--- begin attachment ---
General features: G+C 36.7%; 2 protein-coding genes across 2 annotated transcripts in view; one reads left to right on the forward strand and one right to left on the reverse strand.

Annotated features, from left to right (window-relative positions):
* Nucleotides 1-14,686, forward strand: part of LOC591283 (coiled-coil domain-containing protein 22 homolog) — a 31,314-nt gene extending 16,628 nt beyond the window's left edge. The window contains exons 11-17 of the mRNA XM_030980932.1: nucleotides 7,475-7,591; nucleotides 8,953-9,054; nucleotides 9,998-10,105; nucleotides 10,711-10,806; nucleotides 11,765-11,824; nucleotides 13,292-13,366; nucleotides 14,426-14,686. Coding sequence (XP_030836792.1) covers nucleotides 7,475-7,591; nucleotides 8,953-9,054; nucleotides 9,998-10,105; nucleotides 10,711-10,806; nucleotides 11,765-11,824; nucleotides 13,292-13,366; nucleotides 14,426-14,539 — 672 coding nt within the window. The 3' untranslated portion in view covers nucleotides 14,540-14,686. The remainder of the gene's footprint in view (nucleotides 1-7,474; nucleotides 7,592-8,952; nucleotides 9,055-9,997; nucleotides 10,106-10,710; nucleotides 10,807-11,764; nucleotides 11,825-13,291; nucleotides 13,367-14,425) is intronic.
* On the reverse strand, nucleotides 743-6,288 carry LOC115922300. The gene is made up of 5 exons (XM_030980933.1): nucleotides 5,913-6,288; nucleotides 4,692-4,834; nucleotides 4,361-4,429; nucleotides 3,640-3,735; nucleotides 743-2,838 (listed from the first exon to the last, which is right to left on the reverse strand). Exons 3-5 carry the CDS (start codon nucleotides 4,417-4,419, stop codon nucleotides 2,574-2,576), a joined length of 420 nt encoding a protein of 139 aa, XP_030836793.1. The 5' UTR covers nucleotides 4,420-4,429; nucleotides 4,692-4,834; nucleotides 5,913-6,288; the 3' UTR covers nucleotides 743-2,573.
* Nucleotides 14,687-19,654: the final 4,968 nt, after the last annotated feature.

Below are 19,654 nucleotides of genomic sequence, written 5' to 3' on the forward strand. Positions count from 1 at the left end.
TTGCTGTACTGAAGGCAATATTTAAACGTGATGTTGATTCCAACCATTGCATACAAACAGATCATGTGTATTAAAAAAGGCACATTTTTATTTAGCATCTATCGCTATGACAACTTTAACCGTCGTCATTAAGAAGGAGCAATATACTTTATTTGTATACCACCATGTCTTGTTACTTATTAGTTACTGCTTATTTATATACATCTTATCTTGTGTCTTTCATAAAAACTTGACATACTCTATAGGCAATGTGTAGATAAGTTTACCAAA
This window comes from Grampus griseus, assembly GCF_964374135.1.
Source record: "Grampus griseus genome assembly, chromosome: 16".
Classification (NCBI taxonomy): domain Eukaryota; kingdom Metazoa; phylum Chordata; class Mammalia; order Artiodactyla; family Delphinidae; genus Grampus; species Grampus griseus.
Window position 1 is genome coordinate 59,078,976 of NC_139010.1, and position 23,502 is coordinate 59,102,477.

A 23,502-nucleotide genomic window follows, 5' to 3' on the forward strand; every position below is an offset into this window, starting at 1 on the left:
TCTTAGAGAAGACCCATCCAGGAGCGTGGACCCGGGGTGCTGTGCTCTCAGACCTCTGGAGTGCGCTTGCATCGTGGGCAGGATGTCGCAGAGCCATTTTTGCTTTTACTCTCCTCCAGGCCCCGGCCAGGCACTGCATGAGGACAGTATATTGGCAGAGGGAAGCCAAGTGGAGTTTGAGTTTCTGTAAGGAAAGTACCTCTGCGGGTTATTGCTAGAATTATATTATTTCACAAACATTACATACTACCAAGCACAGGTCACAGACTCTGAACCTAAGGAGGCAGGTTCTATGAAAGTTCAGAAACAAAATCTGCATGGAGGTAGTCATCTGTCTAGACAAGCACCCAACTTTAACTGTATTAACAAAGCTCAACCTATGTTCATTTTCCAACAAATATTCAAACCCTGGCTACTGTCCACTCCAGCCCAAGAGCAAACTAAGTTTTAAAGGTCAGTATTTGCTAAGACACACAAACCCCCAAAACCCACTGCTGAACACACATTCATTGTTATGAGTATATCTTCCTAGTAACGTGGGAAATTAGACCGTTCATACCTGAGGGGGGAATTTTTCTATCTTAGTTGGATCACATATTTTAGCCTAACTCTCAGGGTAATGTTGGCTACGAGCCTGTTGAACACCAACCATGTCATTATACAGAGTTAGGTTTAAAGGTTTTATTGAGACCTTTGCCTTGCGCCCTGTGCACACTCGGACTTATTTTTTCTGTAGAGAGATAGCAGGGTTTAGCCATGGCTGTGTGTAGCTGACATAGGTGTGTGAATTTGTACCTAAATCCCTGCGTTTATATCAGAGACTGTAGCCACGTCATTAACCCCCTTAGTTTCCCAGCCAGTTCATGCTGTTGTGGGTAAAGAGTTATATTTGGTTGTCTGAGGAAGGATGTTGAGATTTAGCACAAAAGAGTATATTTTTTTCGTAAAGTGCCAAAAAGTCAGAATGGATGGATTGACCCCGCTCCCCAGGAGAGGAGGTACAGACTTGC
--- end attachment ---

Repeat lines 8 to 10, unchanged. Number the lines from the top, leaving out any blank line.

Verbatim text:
This window comes from Grampus griseus, assembly GCF_964374135.1.
Source record: "Grampus griseus genome assembly, chromosome: 16".
Classification (NCBI taxonomy): domain Eukaryota; kingdom Metazoa; phylum Chordata; class Mammalia; order Artiodactyla; family Delphinidae; genus Grampus; species Grampus griseus.